Navy Pier

Municipal Pier
Chicago Landmark
Navy Pier
Navy Pier is located in Illinois
Location: 600 E. Grand Avenue Chicago, Illinois
Coordinates: 41°53′29″N 87°35′59″W / 41.89139°N 87.59972°W / 41.89139; -87.59972Coordinates: 41°53′29″N 87°35′59″W / 41.89139°N 87.59972°W / 41.89139; -87.59972
Built: 1914
Architect: Frost, Charles S.
Shankland, E.C.
Governing body: Local
NRHP Reference#: 79000825[1]
Significant dates
Added to NRHP: September 13, 1979
Designated CL: November 14, 1977

Navy Pier is a 3,300-foot (1,010 m) long pier on the Chicago shoreline of Lake Michigan. It is located in the Streeterville neighborhood of the Near North Side community area. The pier was built in 1916 at a cost of $4.5 million, equivalent to $90.5 million today.[2] It was a part of the Plan of Chicago developed by architect and city planner Daniel Burnham and his associates. As Municipal Pier #2 (Municipal Pier #1 was never built), Navy Pier was planned and built to serve as a mixed-purpose piece of public infrastructure. Its primary purpose was as a cargo facility for lake freighters, and warehouses were built up and down the pier. However, the pier was also designed to provide docking space for passenger excursion steamers, and in the pre-air conditioning era parts of the pier, especially its outermost tip, were designed to serve as cool places for public gathering and entertainment. The pier even had its own streetcar. Today, Navy Pier is Chicago's number one tourist attraction.[3]



Construction began in 1914 under the leadership of Charles Sumner Frost and took two years, at a total cost of $4.5 million. When it opened to the public in 1916, it was the largest pier in the world. The Pier was built both to handle shipping and as an entertainment site. The original Burnham Plan proposed five piers, but only one was commissioned. In 1917-18, during World War I the pier housed many soldiers, the Red Cross, and Home Defense units. In years to follow the pier expanded to have its own streetcar line, a theater, and an emergency room. In 1927 the pier was officially named Navy Pier in honor of the Naval personnel that served there during the war.[4]

First use: Pier

During construction, 1915. Chicago Daily News photo.

Even as Chicago Municipal Pier was being built, mass-produced cars and trucks were beginning to wreak havoc on the package freight and passenger steamboat industries of Lake Michigan. The pier proved to be much more successful as a public gathering place. By the late 1930s, the pier was described as a summer playground, with recreational facilities that included picnicking areas, dining pavilions, a dance hall, auditorium, and children's playground.[5] During the 1950s, it is estimated that an average of 3.2 million visitors frequented the pier annually, with peak attendance for the "Pageant of Progress". This decade is sometimes called the pier's "Golden Age".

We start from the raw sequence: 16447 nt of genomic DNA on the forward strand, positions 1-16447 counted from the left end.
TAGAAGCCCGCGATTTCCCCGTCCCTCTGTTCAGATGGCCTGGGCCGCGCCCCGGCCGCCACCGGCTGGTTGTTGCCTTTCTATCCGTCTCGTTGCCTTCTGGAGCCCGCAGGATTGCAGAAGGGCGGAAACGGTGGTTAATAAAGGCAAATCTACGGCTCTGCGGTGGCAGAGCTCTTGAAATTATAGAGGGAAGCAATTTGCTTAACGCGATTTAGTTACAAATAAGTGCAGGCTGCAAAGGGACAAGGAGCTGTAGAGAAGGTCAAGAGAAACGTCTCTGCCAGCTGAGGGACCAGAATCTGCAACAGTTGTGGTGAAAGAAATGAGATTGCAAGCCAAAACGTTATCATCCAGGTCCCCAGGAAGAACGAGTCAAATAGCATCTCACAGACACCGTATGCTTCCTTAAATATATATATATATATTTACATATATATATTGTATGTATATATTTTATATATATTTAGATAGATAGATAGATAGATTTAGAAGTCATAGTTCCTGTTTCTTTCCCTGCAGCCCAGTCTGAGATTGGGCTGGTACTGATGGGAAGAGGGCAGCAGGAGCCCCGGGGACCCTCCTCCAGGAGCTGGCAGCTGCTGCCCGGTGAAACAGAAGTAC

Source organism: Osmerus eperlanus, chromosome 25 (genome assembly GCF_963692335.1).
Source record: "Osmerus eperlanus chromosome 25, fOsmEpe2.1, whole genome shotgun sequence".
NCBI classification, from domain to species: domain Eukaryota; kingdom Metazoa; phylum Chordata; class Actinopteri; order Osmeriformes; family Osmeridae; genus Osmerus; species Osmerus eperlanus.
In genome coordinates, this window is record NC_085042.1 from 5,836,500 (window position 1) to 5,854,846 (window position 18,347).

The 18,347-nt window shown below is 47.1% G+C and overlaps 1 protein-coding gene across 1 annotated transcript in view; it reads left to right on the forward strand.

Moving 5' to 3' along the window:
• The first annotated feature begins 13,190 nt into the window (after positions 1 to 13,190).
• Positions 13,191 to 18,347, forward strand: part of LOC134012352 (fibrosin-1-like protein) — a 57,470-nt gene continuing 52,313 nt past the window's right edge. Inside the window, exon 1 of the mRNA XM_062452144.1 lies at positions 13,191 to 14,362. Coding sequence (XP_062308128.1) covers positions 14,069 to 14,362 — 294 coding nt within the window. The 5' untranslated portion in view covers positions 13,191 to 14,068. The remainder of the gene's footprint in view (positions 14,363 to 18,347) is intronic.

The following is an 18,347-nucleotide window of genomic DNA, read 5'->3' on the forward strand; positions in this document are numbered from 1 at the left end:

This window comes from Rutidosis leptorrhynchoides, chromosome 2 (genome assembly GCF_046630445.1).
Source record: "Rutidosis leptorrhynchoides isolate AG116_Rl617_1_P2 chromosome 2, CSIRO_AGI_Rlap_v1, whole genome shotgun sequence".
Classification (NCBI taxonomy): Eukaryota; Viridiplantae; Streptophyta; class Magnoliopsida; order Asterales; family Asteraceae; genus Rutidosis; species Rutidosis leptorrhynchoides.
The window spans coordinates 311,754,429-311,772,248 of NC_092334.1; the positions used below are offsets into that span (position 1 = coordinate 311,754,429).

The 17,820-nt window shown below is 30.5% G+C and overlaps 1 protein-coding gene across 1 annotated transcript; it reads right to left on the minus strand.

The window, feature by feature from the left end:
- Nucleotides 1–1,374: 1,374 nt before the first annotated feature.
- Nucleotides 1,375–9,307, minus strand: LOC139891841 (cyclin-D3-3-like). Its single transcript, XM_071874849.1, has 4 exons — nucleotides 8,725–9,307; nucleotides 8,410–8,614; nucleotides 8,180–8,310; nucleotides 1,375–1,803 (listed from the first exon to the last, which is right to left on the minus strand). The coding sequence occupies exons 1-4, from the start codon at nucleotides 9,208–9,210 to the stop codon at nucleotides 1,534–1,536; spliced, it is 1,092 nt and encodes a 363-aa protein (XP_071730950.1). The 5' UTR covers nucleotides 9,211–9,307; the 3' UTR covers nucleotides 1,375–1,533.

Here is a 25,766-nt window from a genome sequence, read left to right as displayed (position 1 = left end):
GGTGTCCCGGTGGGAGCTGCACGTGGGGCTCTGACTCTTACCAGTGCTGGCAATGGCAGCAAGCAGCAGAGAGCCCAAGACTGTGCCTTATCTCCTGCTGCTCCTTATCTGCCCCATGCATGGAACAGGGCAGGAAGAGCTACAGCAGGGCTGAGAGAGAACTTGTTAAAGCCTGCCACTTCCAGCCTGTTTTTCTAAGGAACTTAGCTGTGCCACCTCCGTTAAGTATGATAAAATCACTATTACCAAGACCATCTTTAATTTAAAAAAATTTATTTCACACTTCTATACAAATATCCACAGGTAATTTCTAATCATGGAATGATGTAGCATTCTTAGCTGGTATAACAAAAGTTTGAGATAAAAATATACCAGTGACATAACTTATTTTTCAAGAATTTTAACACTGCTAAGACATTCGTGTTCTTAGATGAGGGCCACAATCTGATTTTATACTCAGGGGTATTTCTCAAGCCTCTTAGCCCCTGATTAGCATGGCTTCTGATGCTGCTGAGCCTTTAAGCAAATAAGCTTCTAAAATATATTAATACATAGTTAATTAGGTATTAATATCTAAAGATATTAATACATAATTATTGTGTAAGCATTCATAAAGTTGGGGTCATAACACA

During World War II the pier returned to serious marine purposes, as the city leased the pier to the U.S. Navy as a training center. The Navy's air group training arm docked a pair of converted flattops at the pier, the USS Wolverine and the USS Sable (IX-81), to use as freshwater training carriers. During this period, some 60,000 sailors and 15,000 pilots, including President George H. W. Bush, trained at the pier.

Second use: College classroom

With the war over, Navy Pier went to the University of Illinois, which used the facility beginning in 1946 for a two-year undergraduate program to educate returning veterans. During its University of Illinois days, Navy Pier was also the site of a string of public events. The International Exhibitions of the early 1960s drew attractions from around the world, including circus and folkloric dance acts, arts and crafts, and international cuisine. In 1965, the University moved to the Chicago Circle campus, and the pier again fell into disuse.[6]

Third use: Public gathering place

Navy Pier from the John Hancock Building

From 1965–1989, Navy Pier was considered underutilized.[4]

In 1976, Navy Pier began its third life as an area for public exhibits, when the East Buildings (furthest into Lake Michigan) were opened as exhibition halls. Special events including music and arts festivals (ChicagoFest was one) began to draw crowds to the pier despite its aging infrastructure.

From 1979 to 1987, a submarine, the USS Silversides, was docked at Navy Pier.

In 1989, the Metropolitan Pier and Exposition Authority took control over the pier. Major renovation and construction followed in the 1990s at a cost of US$200 million. As rebuilt in the 1990s, the pier's layout included fast-food kiosks, shops, a ballroom, a concert stage, and convention exhibition halls.

Navy Pier (left) extends into Lake Michigan.

Centerpiece attractions include a Ferris wheel,[7] an IMAX theater, the Chicago Shakespeare Theater, Amazing Chicago's Funhouse Maze, the Chicago Children's Museum, the Smith Museum of Stained Glass Windows, and at the entrance to Navy Pier is a statue of Oak Park comedian Bob Newhart, sponsored by the TV Land network.[8]